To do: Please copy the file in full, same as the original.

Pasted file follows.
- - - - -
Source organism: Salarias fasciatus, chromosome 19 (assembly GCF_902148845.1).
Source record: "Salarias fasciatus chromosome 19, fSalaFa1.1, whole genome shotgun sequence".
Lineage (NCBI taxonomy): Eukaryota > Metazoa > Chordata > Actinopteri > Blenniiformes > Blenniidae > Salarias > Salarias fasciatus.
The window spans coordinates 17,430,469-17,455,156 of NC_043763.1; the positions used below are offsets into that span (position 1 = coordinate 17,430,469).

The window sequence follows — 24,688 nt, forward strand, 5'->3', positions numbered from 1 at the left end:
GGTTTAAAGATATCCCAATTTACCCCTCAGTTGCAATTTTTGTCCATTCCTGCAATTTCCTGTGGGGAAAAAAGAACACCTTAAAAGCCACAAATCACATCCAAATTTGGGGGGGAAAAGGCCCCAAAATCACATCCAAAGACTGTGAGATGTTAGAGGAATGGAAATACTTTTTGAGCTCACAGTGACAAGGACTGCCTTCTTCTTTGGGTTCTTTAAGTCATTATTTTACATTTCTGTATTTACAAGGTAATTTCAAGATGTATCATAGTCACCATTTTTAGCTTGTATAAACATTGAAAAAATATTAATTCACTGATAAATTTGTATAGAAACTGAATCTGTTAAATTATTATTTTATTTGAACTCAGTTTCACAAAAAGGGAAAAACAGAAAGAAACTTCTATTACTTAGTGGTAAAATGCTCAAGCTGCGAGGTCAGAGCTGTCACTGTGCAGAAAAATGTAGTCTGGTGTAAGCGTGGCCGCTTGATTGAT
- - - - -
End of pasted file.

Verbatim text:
Source organism: Salarias fasciatus, chromosome 19 (assembly GCF_902148845.1).
Source record: "Salarias fasciatus chromosome 19, fSalaFa1.1, whole genome shotgun sequence".
Lineage (NCBI taxonomy): Eukaryota > Metazoa > Chordata > Actinopteri > Blenniiformes > Blenniidae > Salarias > Salarias fasciatus.
The window spans coordinates 17,430,469-17,455,156 of NC_043763.1; the positions used below are offsets into that span (position 1 = coordinate 17,430,469).

The window sequence follows — 24,688 nt, forward strand, 5'->3', positions numbered from 1 at the left end:
GGTTTAAAGATATCCCAATTTACCCCTCAGTTGCAATTTTTGTCCATTCCTGCAATTTCCTGTGGGGAAAAAAGAACACCTTAAAAGCCACAAATCACATCCAAATTTGGGGGGGAAAAGGCCCCAAAATCACATCCAAAGACTGTGAGATGTTAGAGGAATGGAAATACTTTTTGAGCTCACAGTGACAAGGACTGCCTTCTTCTTTGGGTTCTTTAAGTCATTATTTTACATTTCTGTATTTACAAGGTAATTTCAAGATGTATCATAGTCACCATTTTTAGCTTGTATAAACATTGAAAAAATATTAATTCACTGATAAATTTGTATAGAAACTGAATCTGTTAAATTATTATTTTATTTGAACTCAGTTTCACAAAAAGGGAAAAACAGAAAGAAACTTCTATTACTTAGTGGTAAAATGCTCAAGCTGCGAGGTCAGAGCTGTCACTGTGCAGAAAAATGTAGTCTGGTGTAAGCGTGGCCGCTTGATTGAT